Attackers have spent the last few years learning the ins and outs of Adobe Flash, looking for all of its weak spots, unintended behaviors and any other oddities that will enable them to exploit it. That’s been a profitable investment for them, but browser manufacturers and Adobe have been taking steps to change that, with the latest one being Google’s decision to place Flash in a full sandbox inside of Chrome.
Google initially added a sandbox to Flash on Chrome in late 2010, saying at the time that it was the first step in a process to make the popular software more secure and less useful for attackers.
“This initial Flash Player sandbox is an important milestone in making Chrome even safer. In particular, users of Windows XP will see a major security benefit, as Chrome is currently the only browser on the XP platform that runs Flash Player in a sandbox. This first iteration of Chrome’s Flash Player sandbox for all Windows platforms uses a modified version of Chrome’s existing sandbox technology that protects certain sensitive resources from being accessed by malicious code, while allowing applications to use less sensitive ones. This implementation is a significant first step in further reducing the potential attack surface of the browser and protecting users against common malware,” Google’s Justin Schuh and Carlos Pizano said in a blog post at the time of the introduction of the Flash sandbox in Chrome.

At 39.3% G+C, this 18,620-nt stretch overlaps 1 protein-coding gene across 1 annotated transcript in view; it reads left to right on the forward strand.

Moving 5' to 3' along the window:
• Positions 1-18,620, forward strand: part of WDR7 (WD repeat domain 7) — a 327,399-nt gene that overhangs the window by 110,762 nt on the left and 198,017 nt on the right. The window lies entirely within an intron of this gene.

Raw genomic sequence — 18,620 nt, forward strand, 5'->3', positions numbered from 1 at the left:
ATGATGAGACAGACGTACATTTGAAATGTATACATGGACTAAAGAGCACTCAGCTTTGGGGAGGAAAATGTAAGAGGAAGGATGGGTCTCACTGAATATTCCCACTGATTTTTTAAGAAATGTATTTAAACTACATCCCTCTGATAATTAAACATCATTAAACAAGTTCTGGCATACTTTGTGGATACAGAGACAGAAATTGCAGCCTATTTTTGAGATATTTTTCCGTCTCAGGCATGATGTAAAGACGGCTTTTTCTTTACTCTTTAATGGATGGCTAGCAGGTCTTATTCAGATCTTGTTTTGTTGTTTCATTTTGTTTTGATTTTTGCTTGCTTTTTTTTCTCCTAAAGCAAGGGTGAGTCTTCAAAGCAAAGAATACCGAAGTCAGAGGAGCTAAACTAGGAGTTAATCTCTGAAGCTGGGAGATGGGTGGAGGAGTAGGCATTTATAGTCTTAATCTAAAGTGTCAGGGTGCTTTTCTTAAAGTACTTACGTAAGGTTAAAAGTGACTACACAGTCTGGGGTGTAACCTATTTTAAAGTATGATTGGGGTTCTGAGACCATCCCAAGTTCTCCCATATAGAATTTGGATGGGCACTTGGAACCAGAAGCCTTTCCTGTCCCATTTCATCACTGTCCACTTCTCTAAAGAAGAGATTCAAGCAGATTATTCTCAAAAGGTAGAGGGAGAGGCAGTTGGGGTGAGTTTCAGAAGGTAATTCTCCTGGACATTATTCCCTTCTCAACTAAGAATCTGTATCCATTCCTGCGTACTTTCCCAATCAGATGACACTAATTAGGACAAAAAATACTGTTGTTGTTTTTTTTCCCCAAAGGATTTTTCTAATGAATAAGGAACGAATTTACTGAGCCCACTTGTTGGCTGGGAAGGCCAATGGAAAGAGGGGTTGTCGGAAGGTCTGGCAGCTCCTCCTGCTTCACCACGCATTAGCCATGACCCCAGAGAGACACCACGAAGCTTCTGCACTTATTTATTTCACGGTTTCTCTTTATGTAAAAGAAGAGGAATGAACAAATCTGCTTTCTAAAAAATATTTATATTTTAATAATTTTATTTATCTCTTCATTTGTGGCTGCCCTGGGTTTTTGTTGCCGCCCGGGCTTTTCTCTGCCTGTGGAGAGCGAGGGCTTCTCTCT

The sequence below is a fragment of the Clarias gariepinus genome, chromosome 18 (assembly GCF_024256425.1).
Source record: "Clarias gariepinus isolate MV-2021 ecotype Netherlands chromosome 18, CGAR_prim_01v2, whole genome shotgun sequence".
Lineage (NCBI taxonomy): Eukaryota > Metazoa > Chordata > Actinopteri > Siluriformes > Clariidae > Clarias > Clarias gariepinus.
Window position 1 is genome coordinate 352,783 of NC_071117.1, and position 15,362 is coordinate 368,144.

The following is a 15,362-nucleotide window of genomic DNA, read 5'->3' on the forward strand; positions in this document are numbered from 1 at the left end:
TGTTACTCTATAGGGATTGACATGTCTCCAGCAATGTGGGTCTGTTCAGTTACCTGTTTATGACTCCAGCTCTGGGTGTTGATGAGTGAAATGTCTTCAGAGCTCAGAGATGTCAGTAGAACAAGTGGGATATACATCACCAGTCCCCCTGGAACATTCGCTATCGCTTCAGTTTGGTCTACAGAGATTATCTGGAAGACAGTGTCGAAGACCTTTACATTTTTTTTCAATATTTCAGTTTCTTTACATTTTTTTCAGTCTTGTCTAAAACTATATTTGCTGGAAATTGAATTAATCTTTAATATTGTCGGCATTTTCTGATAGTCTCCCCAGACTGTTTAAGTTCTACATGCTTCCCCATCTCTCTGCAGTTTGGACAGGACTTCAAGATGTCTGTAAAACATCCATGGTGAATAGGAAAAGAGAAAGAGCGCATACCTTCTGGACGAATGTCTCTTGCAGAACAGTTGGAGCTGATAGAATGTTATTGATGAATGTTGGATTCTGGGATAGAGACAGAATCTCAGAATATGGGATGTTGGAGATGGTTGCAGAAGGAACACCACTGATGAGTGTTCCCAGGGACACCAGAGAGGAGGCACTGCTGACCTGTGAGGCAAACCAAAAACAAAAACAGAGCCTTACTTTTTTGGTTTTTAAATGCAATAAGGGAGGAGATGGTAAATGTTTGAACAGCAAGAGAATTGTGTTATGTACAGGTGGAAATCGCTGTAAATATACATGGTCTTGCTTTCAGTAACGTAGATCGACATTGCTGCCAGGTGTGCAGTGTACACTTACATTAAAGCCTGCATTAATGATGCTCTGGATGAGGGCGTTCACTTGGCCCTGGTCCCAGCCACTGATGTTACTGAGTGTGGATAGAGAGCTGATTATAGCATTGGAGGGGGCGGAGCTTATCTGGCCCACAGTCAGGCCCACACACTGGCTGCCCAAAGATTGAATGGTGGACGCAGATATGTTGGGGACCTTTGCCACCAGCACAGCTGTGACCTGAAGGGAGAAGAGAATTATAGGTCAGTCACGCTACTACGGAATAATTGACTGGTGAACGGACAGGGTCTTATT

On Tuesday, Schuh said that the beta of Chrome 21, which is available now, includes a fully sandboxed version of Flash, the latest evolution of the protective mechanism.
“Today’s Chrome 21 beta release has *fully* sandboxed Flash on *all* versions of Windows,” Schuh, a member of Google’s security team, said on Twitter yesterday.
Google has been very aggressive about adding exploit mitigations and sandbox technology to Chrome in the last couple of years, making it one of the more difficult browsers on the market to exploit. In past years, contestants at the Pwn2Own contest during CanSecWest largely ignored Chrome because of these protections and instead went after Firefox and Internet Explorer. That changed this year when the rules of the contest were modified and a team from VUPEN successfully compromised Chrome.
Two other researchers also found and exploited bugs in Chrome as part of Google’s own Pwnium contest this year.